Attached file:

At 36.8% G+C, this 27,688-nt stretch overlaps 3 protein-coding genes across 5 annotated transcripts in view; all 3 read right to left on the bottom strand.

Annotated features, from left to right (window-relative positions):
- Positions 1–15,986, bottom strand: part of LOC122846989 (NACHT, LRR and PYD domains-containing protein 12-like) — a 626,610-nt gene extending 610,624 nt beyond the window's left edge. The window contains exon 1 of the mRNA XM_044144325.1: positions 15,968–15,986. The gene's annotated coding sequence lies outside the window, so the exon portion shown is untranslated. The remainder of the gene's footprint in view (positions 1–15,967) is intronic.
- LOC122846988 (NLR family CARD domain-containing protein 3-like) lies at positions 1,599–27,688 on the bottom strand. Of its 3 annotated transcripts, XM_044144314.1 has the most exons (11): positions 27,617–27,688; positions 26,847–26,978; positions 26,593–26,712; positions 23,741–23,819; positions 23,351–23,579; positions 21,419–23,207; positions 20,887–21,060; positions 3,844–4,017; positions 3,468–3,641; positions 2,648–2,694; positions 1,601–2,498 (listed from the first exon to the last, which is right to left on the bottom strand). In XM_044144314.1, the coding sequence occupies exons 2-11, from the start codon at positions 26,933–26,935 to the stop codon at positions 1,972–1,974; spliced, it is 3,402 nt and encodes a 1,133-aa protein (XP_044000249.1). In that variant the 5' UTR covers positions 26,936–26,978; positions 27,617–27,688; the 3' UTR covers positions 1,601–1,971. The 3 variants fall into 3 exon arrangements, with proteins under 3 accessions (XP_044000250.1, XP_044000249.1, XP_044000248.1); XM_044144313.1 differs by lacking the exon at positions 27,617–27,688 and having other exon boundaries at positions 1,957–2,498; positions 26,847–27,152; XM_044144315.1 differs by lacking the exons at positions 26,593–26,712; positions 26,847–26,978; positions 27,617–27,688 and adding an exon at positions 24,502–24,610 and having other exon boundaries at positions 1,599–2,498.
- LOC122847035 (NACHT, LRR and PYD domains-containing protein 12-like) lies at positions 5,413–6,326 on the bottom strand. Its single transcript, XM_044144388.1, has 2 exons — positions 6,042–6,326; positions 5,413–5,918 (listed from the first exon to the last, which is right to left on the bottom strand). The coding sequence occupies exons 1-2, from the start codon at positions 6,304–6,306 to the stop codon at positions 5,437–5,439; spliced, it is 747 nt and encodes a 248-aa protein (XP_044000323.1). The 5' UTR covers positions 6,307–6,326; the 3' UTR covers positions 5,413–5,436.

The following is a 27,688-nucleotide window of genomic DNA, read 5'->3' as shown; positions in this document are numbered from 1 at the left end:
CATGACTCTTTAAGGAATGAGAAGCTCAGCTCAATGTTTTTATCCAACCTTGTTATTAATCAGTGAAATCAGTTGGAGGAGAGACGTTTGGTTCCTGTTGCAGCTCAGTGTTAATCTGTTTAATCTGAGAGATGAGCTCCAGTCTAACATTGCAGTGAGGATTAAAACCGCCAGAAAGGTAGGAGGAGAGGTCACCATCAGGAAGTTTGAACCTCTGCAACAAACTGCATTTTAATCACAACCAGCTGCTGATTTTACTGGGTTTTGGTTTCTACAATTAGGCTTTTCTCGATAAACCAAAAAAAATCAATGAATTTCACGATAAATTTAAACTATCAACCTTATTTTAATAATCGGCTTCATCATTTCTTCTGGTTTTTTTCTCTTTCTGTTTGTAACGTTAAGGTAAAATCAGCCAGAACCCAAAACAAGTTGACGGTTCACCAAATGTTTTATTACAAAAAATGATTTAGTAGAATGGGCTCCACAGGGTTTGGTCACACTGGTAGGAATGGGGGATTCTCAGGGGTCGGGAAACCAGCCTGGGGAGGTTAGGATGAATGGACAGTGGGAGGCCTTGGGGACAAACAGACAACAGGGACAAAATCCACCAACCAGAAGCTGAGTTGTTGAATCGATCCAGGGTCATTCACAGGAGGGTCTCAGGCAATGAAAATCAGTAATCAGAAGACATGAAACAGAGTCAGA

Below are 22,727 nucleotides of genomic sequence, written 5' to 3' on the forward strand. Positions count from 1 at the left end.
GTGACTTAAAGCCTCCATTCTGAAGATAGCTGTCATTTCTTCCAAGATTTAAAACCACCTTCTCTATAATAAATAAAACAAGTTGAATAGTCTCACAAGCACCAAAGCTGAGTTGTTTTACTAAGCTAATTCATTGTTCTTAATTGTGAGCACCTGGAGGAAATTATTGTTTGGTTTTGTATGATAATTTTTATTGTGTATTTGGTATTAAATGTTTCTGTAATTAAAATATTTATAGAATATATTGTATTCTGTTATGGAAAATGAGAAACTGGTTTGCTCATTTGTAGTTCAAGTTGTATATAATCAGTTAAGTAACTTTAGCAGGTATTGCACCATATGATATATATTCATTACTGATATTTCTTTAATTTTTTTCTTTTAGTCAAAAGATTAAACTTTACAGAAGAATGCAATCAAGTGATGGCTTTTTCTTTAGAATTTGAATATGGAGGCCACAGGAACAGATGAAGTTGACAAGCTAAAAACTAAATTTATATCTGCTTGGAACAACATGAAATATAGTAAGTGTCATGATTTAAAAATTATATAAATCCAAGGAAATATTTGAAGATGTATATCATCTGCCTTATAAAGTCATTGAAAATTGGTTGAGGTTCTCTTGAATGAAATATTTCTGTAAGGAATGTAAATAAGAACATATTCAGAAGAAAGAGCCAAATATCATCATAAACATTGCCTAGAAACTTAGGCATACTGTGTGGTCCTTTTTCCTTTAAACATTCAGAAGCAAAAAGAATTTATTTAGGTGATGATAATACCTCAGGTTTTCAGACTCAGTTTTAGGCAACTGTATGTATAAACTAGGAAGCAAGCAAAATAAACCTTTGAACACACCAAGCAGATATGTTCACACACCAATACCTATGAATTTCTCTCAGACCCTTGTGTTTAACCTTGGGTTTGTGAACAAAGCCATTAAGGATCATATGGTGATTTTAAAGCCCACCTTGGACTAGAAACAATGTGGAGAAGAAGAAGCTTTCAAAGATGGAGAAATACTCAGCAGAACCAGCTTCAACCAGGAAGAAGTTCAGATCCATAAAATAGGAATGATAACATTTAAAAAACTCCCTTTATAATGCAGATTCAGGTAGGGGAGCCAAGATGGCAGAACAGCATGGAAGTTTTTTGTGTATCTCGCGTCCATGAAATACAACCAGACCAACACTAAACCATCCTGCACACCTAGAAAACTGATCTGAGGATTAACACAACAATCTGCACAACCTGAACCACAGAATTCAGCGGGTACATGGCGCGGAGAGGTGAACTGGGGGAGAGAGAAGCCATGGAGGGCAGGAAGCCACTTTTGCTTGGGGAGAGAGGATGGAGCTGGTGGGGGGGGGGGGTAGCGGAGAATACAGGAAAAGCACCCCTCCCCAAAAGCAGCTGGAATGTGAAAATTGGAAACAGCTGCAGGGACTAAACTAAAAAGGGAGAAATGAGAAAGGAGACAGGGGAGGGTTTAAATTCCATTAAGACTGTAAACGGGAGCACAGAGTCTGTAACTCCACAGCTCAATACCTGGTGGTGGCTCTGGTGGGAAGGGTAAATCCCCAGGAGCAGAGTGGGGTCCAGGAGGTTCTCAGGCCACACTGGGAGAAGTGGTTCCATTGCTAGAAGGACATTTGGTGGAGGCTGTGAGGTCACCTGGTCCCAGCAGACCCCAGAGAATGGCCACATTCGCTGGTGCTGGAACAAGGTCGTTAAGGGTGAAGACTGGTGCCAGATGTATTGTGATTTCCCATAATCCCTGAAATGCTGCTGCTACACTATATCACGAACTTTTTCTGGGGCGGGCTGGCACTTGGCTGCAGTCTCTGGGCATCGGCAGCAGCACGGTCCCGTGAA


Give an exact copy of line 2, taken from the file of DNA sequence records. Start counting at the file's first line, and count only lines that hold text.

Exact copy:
Annotated features, from left to right (window-relative positions):